Making Ends Meet: An Examination of TANF and Former TANF Food Pantry Users in Virginia

Year: 2002

Research Center: Joint Center for Poverty Research, University of Chicago and Northwestern University

Investigator: Nichols-Casebolt, Ann

Institution: Virginia Commonwealth University

Project Contact:
Ann Nichols-Casebolt
Virginia Commonwealth University
School of Social Work
1001 W. Franklin Street
Richmond, VA 23284-2027


Since passage of the 1996 welfare reform legislation, questions have been asked about whether those who have stopped using Federal cash assistance and food stamps have achieved self-sufficiency, or whether they have instead come to rely on assistance from private organizations. Nichols-Casebolt conducted a series of statewide surveys of Virginia food pantry users from 1997 to 2001. She examined the characteristics of Virginia families with children who sought assistance in food pantries and described changes over time in their receipt of cash assistance and food stamps. She also collected information on the material well-being of food pantry users, including their food security status in 2001.

The study found that demographic characteristics of food pantry users changed little between 1997 and 2001. In contrast, the share of food pantry users receiving cash assistance or food stamps fell. About 42 percent of food pantry users were also receiving food stamps at the time of the 1997 survey, while about 30 percent of food pantry users were also receiving food stamps in 2001. The author also found that over 35 percent of food pantry users who had recently left the Temporary Assistance for Needy Families (TANF) indicated that they had also stopped receiving food stamps within the last 6 months. After statistically controlling for a number of other factors that influence food stamp receipt, the author found that TANF leavers are significantly less likely than TANF recipients to receive food stamps. Food pantry users who are most likely to be at economic risk—including the unemployed, single parents, parents with young children, and those with low education levels—are most likely to receive food stamps.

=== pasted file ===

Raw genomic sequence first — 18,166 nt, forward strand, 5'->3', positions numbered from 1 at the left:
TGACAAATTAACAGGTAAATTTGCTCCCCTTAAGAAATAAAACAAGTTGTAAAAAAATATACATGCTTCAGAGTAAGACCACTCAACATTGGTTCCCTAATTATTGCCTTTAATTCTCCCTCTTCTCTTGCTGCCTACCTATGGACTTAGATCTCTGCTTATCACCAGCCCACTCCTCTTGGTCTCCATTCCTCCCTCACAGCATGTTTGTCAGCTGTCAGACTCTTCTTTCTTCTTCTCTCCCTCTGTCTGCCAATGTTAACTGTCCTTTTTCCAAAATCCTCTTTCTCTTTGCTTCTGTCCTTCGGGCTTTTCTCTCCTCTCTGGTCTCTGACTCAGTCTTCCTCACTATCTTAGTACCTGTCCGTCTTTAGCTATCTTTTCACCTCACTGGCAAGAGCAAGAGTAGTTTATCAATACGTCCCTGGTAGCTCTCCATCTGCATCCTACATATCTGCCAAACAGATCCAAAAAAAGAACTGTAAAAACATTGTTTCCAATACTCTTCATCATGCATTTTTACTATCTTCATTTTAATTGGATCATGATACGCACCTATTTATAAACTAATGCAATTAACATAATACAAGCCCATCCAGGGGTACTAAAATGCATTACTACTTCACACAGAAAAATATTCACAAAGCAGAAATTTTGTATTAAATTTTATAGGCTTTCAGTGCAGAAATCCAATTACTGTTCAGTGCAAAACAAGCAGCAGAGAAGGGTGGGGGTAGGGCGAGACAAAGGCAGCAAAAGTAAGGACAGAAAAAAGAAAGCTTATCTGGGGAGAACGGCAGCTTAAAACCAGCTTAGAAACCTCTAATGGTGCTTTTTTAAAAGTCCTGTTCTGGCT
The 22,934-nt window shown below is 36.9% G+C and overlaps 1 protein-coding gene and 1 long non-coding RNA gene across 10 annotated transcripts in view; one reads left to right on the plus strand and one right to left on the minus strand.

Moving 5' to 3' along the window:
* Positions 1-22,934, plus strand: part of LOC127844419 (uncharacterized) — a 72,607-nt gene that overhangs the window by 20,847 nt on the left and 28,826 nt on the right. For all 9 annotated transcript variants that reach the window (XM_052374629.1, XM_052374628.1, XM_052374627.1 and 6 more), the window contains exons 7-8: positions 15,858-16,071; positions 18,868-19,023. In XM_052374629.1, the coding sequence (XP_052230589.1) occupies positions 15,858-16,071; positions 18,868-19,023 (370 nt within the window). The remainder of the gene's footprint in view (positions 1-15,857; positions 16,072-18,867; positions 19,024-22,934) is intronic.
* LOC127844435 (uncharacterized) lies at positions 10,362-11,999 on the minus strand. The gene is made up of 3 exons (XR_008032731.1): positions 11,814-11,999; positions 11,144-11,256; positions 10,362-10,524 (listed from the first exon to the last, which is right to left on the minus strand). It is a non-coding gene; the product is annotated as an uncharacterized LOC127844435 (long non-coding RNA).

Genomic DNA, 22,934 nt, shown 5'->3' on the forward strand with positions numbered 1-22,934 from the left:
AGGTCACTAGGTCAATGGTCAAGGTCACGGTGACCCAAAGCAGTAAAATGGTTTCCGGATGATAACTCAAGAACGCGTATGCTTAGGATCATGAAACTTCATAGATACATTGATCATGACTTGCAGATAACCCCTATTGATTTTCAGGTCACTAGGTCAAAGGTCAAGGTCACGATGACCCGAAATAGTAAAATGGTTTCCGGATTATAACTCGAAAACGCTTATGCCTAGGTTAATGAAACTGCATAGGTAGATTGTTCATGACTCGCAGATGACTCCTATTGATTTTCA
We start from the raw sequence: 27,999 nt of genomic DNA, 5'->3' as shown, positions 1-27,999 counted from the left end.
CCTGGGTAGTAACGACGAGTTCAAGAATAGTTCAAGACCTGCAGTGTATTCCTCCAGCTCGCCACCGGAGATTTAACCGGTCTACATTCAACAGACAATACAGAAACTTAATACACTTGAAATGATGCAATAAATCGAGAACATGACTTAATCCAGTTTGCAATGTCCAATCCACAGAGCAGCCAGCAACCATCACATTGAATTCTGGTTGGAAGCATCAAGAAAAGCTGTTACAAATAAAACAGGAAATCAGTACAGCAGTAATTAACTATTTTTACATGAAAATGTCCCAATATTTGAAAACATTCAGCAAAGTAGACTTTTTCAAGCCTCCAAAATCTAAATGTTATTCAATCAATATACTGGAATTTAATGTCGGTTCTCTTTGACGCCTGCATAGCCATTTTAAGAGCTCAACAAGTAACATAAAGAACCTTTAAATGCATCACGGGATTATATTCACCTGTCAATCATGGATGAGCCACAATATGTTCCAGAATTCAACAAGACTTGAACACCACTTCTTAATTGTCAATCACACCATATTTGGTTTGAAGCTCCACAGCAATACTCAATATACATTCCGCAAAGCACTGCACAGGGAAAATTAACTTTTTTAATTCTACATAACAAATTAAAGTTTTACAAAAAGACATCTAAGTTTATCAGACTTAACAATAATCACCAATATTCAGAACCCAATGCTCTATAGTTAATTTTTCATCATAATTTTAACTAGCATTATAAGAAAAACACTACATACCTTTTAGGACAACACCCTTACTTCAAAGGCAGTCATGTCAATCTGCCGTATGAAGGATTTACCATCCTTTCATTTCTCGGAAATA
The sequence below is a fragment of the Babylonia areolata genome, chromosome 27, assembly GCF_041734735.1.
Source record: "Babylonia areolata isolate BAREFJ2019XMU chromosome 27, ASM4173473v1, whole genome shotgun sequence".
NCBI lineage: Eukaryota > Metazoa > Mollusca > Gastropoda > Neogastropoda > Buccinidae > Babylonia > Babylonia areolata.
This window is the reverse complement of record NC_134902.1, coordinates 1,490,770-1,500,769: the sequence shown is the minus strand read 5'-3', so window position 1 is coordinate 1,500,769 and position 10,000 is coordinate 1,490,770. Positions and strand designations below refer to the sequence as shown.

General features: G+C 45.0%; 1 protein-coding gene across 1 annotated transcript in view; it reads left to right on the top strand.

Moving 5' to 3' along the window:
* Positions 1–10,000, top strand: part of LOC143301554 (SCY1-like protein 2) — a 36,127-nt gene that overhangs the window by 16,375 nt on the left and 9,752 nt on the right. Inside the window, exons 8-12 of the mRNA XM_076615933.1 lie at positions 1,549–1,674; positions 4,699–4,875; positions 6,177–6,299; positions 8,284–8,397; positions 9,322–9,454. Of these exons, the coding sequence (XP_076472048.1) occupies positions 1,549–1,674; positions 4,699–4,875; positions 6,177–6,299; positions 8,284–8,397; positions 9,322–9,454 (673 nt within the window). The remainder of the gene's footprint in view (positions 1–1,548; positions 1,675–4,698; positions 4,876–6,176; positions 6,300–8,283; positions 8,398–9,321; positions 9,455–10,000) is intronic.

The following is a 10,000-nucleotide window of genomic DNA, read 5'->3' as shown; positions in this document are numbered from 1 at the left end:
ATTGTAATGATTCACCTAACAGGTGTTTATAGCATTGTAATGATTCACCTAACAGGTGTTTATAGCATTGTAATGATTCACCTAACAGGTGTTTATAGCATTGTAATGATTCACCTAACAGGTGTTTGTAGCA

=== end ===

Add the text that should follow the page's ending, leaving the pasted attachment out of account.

The study also documented the material hardships of many households who seek services at food pantries. Over 80 percent of the families were food insecure and over 25 percent lost telephone service at some time in the past 6 months. About 15 percent had been recently forced to change their living arrangements. The author examined the factors associated with the food security status of food pantry users. The results indicate that higher household income is associated with greater food security. After household income and demographic characteristics are controlled for, the receipt of either cash assistance or food stamps has no statistically significant effect on the food security status of food pantry users.

The author concluded that private food assistance plays a strong role in meeting the food needs of some low-income families. She noted that the decrease in the Food Stamp Program (FSP) participation rate suggested that food pantries are promising locations for FSP outreach efforts. Given the strong positive relationship between household income and food security, the author suggests that policies that focus on employment and work supports are important elements to improve food security in this population.